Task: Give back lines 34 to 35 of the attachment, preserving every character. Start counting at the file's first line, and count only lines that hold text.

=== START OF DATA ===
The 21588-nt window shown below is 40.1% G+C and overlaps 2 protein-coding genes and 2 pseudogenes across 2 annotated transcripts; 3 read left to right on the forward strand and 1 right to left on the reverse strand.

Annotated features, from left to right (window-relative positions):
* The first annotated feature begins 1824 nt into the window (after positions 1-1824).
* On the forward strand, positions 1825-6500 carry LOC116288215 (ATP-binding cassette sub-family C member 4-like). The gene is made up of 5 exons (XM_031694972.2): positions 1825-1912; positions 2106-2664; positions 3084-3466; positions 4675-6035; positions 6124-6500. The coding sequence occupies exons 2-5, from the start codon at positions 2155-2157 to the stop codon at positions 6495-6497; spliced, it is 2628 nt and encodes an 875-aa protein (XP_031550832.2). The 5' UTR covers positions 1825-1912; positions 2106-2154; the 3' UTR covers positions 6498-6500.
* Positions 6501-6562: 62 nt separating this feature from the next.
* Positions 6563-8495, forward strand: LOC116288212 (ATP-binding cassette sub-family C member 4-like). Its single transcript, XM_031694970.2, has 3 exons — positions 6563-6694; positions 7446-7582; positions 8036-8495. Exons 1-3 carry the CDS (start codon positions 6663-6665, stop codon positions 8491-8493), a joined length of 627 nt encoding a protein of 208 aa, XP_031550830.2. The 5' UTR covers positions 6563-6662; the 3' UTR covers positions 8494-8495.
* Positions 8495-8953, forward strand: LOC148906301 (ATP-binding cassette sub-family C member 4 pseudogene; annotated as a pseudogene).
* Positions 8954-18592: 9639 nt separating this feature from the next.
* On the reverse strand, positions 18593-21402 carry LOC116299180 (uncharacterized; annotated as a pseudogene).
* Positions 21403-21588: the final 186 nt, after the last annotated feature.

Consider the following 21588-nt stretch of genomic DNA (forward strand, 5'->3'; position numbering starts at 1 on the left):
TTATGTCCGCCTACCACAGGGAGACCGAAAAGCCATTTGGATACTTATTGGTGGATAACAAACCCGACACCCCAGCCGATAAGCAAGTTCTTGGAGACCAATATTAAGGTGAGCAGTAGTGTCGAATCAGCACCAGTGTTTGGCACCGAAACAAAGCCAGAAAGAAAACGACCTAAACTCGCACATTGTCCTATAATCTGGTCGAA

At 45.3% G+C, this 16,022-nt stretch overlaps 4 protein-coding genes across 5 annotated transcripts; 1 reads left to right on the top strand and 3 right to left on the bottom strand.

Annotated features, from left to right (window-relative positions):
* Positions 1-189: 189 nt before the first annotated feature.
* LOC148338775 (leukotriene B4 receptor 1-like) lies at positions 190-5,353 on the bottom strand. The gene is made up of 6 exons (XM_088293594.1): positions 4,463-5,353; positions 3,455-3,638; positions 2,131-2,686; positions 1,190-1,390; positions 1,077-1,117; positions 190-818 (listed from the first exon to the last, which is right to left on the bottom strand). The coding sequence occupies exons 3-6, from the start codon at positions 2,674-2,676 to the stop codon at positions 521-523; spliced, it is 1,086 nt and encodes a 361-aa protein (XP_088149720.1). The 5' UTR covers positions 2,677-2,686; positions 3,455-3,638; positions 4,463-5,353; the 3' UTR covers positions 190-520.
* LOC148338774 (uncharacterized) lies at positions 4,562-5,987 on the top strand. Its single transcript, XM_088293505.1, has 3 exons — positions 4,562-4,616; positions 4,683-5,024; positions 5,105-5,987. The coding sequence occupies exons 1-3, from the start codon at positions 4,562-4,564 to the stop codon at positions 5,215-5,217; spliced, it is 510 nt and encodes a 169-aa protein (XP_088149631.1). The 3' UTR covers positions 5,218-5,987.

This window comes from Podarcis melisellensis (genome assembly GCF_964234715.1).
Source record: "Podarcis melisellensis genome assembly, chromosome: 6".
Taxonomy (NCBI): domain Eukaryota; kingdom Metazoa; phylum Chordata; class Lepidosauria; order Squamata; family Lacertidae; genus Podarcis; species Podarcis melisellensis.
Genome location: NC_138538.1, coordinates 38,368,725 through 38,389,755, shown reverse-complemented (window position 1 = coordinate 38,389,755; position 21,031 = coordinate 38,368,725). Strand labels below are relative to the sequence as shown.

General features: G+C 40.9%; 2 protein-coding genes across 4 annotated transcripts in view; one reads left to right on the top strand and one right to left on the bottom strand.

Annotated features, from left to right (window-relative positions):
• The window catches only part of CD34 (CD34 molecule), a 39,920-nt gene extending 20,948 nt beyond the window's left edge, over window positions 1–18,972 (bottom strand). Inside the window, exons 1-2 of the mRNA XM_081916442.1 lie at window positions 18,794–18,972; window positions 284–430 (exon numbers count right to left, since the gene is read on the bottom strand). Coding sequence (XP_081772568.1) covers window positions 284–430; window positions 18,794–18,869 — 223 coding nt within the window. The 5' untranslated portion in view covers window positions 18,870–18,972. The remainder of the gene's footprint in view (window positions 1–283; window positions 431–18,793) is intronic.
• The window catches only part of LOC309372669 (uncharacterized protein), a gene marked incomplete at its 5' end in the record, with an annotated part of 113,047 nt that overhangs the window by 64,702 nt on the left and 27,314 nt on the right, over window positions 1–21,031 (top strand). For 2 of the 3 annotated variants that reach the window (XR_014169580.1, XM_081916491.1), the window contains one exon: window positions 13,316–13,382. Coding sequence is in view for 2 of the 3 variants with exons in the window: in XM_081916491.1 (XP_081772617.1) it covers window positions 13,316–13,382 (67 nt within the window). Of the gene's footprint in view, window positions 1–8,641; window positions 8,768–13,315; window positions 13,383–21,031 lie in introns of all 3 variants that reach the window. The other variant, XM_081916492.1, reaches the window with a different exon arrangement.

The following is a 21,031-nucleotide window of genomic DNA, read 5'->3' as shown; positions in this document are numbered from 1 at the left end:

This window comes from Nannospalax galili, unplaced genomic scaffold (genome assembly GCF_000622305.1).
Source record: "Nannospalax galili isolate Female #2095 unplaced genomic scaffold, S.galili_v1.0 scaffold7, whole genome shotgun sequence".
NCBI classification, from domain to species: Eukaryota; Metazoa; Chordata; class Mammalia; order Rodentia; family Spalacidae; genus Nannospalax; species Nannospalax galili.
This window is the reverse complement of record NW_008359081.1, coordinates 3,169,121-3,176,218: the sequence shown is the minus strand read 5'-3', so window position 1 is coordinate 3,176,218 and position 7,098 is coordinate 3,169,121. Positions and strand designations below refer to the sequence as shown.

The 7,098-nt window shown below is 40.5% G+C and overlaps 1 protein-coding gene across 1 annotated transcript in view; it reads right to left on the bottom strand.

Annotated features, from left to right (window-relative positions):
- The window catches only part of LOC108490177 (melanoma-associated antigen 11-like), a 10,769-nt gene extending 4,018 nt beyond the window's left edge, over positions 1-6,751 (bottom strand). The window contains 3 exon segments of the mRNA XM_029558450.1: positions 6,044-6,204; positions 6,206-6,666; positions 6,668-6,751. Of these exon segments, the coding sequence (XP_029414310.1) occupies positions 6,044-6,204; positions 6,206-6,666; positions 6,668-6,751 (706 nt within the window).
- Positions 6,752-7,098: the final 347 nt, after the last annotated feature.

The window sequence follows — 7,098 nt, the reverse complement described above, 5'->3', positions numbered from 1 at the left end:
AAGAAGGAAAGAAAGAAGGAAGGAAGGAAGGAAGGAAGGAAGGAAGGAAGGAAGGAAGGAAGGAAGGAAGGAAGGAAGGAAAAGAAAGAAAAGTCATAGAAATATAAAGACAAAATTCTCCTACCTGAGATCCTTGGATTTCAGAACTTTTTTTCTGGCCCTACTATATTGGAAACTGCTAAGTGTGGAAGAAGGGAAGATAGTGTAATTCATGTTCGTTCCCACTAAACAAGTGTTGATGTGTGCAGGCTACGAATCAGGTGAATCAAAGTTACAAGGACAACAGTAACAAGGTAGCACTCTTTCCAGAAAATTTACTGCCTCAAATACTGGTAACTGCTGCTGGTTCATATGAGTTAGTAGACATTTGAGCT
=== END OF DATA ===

- Positions 6,752-7,098: the final 347 nt, after the last annotated feature.

The window sequence follows — 7,098 nt, the reverse complement described above, 5'->3', positions numbered from 1 at the left end: